Design Recipes: How to pick the perfect sofa

Cathy Hobbs
Tribune News Service

For many homeowners, a sofa is a key investment. Typically not considered to be an impulse purchase, most seek to make a sofa purchase perhaps only once or twice. From construction, comfort and versatility to the ability to reupholster, here are some key elements to keep in mind.

A four-seat sofa adds a sense of drama in this long, narrow living room.


Construction is key when it comes to the longevity and durability of a sofa. Sofas constructed of hardwoods (such as walnut) will outlast those made of softer woods such as pine. Not sure? Ask the sofa manufacturer about construction materials. Another important ask relates to sofa springs. Metal coils often break. An eight-way hand-tied sofa spring system is preferable, and a signature of a well-made, crafted sofa. Expect to pay a bit more, but it will be worth it in the long run to have a sofa that is built to last.


Love the feel of fluffy down? While this may serve you well when it comes to a bed pillow, down will likely fall flat long term in a sofa. The reality is down will compress and at one point flatten. Sofa cushions made of foam are a more durable choice. Still not convinced? One option is a sofa in which the seat cushions are made of foam and side pillows are made of a less dense material.


A well-kept secret of interior designers is to use hospitality grade fabrics, even in residential settings. Why? Durability. These days, commercial fabrics are fun, modern, fresh and easily relatable in a residential environment. The downside is hospitality and commercial fabrics do tend to cost a bit more and may come in limited colors and patterns. The upside is the durability factor; spills will easily be able to be wiped away.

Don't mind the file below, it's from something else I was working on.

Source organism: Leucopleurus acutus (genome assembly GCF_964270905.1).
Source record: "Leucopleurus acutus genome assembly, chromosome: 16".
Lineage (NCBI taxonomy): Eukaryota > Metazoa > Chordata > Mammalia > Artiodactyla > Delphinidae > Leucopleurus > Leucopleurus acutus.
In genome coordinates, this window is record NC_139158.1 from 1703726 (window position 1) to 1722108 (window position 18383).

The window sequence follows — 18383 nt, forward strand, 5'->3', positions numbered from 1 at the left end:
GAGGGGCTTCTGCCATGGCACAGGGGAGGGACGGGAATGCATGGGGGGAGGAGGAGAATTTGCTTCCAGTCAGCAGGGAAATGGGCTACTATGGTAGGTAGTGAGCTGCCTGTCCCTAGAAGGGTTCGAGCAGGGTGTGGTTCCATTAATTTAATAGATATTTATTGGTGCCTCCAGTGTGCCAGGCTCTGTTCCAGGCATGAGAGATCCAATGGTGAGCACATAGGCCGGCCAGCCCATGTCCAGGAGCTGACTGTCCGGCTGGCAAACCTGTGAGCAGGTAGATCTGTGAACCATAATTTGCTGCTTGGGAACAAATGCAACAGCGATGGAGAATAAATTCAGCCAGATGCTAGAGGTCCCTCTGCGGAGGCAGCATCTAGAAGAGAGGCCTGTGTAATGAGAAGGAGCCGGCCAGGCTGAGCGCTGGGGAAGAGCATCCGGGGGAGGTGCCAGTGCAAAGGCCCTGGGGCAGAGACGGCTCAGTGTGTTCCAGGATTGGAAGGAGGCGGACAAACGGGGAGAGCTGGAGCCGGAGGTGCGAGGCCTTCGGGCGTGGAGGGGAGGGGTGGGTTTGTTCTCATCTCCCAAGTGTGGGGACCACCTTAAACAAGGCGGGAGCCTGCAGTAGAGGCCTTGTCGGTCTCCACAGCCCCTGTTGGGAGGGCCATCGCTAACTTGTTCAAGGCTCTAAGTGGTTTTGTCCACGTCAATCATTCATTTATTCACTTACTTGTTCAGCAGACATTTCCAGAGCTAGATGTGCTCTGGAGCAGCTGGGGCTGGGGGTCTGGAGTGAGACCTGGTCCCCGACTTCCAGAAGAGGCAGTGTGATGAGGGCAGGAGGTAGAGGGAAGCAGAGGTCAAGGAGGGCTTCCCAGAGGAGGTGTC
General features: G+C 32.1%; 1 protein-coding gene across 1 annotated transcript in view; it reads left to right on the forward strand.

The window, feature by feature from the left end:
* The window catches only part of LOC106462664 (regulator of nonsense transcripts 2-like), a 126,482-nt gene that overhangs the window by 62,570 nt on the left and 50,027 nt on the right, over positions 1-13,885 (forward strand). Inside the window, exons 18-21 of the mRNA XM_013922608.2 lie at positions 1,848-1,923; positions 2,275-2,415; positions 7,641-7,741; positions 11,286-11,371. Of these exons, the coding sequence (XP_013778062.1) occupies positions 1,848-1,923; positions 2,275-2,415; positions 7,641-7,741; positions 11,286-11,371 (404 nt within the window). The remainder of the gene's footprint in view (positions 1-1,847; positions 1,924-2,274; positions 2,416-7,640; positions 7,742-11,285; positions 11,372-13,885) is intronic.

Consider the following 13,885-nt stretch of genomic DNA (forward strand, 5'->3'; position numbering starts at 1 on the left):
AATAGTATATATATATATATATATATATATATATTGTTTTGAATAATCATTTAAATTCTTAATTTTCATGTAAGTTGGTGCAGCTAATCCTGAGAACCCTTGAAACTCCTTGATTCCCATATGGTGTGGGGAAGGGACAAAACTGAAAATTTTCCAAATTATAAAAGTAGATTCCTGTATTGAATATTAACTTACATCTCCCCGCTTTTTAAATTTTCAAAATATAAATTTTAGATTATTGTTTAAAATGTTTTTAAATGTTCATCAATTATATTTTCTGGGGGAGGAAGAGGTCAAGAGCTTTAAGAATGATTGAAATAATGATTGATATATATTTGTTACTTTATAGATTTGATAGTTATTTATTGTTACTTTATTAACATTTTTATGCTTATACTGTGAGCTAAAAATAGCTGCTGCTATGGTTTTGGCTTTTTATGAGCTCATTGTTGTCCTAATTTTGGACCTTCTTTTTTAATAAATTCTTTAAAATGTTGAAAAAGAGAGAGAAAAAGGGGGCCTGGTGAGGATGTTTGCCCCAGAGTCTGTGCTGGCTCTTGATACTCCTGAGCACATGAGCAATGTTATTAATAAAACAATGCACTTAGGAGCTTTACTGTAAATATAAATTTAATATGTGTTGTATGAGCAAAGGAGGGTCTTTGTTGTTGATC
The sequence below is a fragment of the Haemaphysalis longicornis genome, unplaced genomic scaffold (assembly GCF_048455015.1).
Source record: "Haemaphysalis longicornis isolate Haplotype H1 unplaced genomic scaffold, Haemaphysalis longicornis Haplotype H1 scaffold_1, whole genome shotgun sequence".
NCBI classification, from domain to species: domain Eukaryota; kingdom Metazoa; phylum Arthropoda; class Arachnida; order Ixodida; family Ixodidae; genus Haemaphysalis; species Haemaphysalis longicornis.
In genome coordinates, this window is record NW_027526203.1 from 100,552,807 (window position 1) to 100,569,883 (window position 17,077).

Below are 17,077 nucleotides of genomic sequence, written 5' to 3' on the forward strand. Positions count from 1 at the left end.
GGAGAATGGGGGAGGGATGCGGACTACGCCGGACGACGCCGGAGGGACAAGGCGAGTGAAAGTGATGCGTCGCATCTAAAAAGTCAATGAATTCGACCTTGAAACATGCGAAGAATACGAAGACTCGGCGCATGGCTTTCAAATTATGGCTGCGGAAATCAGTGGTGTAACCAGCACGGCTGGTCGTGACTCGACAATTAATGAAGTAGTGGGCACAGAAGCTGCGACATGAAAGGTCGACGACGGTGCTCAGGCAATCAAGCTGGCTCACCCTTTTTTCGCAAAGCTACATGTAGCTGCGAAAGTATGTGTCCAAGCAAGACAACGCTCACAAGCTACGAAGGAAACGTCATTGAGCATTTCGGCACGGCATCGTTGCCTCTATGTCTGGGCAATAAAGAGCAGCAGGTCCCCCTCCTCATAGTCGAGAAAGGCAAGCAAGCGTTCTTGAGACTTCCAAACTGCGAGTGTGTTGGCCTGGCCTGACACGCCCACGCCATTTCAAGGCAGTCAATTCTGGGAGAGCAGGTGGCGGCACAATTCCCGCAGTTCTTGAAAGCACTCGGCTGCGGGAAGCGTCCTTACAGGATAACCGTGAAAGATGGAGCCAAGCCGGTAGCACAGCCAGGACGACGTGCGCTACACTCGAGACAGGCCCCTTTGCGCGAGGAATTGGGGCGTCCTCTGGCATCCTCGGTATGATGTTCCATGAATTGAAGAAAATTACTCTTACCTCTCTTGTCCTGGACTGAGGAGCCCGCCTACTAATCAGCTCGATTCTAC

Should you go with a sectional? Perhaps modern, low and sleek is your style, or high-backed and comfy?

Regardless of your taste and style, what should most determine your sofa selection is your space. So often a sofa looks and feels out of place because it is the inappropriate size, scale or configuration.

In a space with low ceilings, low, modern and sleek may be the best choice, especially if a view needs to be preserved. In open spaces, a sectional sofa is helpful to define and create a lounge space for a large group. Social areas such as family rooms and even dens may be best suited for sofas that may be more plush and comfy.

A note of caution: Oversized furniture often makes a room feel crowded and seldom is “buying the set” successful. Multiple pieces can create a look that is overly “matchy” and crowded. Looking for an alternative? Consider placing two chaises together to create a single sofa or a long one-armed sofa or loveseat.


Cathy Hobbs, based in New York City, is a nationally known interior design and home staging expert with offices in New York City, Boston and Washington, D.C. Contact her at or visit her website at .